Text wisely and safely
Before you respond to any text message, learn how to distinguish a genuine text from a "SMiShing" message that may have been sent by a scam artist.
What is SMiShing?
SMiShing messages appear to be from a legitimate company and typically contain a link that takes you to a spoof website or asks you to call a phone number. Even if you don't enter any information, selecting the link can lead to other problems, such as installing key logging software or dangerous viruses on your phone.
How to spot SMiShing
- Requests to renew your bank service - The message may say your banking web service has expired, and to renew it you need to click an enclosed link and visit your bank's website where you can update your account information.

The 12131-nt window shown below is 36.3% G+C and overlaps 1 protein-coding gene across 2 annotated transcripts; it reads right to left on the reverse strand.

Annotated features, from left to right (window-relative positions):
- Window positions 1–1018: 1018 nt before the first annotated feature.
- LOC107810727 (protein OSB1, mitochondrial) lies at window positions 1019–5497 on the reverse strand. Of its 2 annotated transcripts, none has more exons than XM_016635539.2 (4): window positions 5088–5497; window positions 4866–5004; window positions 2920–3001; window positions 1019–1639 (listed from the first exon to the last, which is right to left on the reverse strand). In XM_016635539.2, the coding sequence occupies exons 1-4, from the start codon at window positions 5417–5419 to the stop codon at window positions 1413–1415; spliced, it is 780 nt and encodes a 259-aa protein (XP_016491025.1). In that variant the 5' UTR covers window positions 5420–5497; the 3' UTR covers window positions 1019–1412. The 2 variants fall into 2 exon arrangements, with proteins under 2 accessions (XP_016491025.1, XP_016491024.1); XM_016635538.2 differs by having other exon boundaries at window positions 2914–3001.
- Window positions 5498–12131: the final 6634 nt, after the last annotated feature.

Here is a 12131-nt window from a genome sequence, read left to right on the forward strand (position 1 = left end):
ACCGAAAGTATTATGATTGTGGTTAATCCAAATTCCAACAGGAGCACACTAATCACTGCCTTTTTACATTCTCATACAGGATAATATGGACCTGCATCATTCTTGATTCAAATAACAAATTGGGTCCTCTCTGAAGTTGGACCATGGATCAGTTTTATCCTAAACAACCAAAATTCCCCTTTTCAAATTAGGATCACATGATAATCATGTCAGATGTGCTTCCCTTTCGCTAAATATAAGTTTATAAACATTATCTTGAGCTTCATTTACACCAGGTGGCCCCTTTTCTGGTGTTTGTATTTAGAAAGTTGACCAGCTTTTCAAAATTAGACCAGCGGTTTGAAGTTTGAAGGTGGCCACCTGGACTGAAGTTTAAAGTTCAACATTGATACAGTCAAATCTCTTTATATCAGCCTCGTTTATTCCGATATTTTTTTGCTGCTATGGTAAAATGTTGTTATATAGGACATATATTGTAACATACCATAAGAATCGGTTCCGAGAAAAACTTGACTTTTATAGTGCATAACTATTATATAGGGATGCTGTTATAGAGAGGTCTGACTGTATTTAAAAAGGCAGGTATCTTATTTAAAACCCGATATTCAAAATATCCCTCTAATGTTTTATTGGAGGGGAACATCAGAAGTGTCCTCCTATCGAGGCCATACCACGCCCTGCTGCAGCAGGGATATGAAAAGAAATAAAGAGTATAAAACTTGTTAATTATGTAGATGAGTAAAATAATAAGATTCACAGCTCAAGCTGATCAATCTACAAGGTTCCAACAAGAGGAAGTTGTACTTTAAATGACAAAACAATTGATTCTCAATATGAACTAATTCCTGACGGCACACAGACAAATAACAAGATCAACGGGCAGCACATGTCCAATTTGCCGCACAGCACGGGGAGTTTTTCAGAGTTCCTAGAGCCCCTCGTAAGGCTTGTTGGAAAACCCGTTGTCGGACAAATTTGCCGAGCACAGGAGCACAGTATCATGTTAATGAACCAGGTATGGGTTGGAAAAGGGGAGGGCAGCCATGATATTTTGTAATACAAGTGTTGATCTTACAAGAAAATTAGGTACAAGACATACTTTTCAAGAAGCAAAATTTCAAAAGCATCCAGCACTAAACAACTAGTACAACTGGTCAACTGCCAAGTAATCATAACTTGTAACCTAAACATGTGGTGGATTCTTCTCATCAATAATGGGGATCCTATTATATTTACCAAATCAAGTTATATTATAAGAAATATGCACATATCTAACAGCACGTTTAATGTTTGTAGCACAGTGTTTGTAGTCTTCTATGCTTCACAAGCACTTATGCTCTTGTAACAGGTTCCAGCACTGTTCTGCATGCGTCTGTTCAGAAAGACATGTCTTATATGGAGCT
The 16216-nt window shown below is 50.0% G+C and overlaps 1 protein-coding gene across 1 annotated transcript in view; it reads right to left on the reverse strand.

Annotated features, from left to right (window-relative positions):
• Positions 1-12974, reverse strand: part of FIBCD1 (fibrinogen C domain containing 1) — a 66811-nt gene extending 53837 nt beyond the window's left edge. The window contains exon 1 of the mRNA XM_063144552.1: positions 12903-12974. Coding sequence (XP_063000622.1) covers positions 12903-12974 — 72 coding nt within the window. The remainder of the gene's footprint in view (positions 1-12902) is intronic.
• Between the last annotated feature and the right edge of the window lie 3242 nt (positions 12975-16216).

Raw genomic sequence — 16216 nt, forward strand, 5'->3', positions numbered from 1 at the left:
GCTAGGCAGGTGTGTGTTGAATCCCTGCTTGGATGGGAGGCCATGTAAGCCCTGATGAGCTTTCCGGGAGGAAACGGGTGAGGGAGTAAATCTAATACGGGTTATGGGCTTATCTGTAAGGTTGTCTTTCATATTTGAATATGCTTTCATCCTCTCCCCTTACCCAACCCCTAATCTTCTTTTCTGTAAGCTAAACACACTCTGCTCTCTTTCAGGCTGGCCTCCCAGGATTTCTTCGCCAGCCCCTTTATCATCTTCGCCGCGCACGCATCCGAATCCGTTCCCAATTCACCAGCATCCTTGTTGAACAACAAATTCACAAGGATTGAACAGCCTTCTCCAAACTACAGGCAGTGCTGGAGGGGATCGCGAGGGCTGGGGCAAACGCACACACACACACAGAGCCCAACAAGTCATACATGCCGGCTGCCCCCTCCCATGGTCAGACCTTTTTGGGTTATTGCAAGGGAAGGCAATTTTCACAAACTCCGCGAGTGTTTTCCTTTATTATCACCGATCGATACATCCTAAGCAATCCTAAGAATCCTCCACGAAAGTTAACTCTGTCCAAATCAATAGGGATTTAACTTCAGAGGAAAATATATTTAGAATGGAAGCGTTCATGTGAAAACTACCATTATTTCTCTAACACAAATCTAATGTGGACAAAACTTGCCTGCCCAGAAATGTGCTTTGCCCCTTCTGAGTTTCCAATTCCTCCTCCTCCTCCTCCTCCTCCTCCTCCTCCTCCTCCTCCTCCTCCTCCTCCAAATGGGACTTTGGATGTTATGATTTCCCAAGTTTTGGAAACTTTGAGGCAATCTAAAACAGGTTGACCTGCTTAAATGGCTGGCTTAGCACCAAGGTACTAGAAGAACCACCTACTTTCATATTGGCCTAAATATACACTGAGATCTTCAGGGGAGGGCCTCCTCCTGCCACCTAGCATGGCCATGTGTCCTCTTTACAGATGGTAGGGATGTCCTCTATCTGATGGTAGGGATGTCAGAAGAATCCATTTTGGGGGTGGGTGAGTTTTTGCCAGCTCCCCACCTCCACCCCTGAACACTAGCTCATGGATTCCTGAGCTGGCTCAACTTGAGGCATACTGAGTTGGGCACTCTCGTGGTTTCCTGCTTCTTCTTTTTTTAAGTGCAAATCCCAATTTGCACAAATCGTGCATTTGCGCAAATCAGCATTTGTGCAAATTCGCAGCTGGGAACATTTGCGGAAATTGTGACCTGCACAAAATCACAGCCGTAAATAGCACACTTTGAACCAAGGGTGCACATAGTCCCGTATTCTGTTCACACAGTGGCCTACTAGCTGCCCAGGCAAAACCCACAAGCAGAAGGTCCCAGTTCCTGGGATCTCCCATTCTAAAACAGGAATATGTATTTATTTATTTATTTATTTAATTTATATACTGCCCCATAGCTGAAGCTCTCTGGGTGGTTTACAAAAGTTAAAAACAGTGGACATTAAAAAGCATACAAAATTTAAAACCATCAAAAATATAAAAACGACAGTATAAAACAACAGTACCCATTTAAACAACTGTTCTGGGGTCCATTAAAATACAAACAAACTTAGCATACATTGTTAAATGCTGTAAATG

- Impending charge notices - The text usually states something to the effect that you will be charged a certain amount per day if you don't call to cancel.
How to protect yourself
- Avoid selecting links in unsolicited text messages - Instead, go directly to the company's website and fill out information there.
- Don't respond to unknown numbers - If you miss a call on your mobile device or receive a text message from an unknown number, which you think is suspicious, it's safer to ignore the call or delete the message. If you're doubtful about a message that is claimed to be sent from your bank but are from a number you are unfamiliar, you can always call the toll-free number on the back of your credit or debit card instead.
- Set up blocking features - Check with your phone service provider whether they offer the option to block certain types of text messages.
- Install software with discretion - Only install software from reputable companies or from providers you trust.